# 13.6 Simplified Analysis Process

It's not that simple.

Summary of our (Painful) Analysis Process

• Construct a table of exact counts of all possible operations (takes lots of effort!)

• Convert table into worst case order of growth using 4 simplifications.

We will now propose an alternative method that avoids building a table altogether!

Our simplified analysis process will consist of:

• Choosing our cost model, which is the representative operation we want to count.

• Figuring out the order of growth for the count of our representative operation by either:

• Making an exact count and discarding unnecessary pieces or...

• Using intuition/inspection to determine orders of growth. This is something that comes with practice.

#### Example: Analysis of Nested For Loops - Exact Counts

Find the order of growth of the worst case runtime of dup1.

int N = A.length;
for (int i = 0; i < N; i += 1)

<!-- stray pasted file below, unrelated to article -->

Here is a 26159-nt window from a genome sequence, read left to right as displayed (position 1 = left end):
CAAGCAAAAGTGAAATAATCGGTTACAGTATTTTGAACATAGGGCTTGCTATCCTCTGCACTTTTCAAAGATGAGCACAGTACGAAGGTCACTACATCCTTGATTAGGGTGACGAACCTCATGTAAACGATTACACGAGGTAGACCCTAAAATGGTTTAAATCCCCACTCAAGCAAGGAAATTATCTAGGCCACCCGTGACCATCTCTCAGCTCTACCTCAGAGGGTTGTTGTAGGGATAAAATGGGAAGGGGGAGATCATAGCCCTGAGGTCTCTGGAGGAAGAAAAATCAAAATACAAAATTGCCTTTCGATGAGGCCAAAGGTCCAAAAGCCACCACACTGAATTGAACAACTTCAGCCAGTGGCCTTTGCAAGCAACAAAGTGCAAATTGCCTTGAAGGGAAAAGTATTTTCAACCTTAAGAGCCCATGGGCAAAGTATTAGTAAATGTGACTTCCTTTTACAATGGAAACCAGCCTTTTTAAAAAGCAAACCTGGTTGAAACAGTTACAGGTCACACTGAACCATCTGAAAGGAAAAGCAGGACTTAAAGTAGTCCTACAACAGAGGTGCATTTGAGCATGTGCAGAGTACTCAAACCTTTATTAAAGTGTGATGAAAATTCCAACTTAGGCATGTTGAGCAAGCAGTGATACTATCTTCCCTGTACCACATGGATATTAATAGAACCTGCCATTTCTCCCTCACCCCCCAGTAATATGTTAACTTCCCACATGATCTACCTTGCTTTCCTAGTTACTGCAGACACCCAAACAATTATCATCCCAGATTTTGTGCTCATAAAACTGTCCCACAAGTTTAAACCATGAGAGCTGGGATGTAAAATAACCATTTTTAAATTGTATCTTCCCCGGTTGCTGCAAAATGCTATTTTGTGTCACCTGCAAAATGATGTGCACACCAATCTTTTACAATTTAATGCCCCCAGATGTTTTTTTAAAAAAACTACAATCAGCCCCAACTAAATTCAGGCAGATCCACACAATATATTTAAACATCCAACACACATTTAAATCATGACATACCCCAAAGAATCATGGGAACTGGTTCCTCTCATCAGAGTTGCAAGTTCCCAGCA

for (int j = i + 1; j < N; j += 1)
if (A[i] == A[j])
return true;
return false;

We will choose our cost model to be the number of == operations.

Looking at the structure of the loops, the inner loop first gets run j=N-1 times. At the second iteration, i=1, so the inner loop runs an additional j=N-2 times. At the third iteration, i=2, so the inner loop runs an additional j=N-3 times. The total number of times the loop is run is thus:

$\text{cost} = 1 + 2 + 3 + \ldots + (N-2) + (N-1)$

This cost can be simplified to $\frac{N(N-1)}{2}$ (how?). We can use simplification to throw away all lower order terms and constants to get the worst case order of growth $N^2$.

#### Example: Analysis of Nested For Loops - Geometric Argument

• We can see that the number of equals can be given by the area of a right triangle, which has a side length of $N- 1$.

• Therefore, the order of growth of area is $N^2$.​​

• This is definitely not something that is immediately obvious. It takes time and practice to see these patterns!

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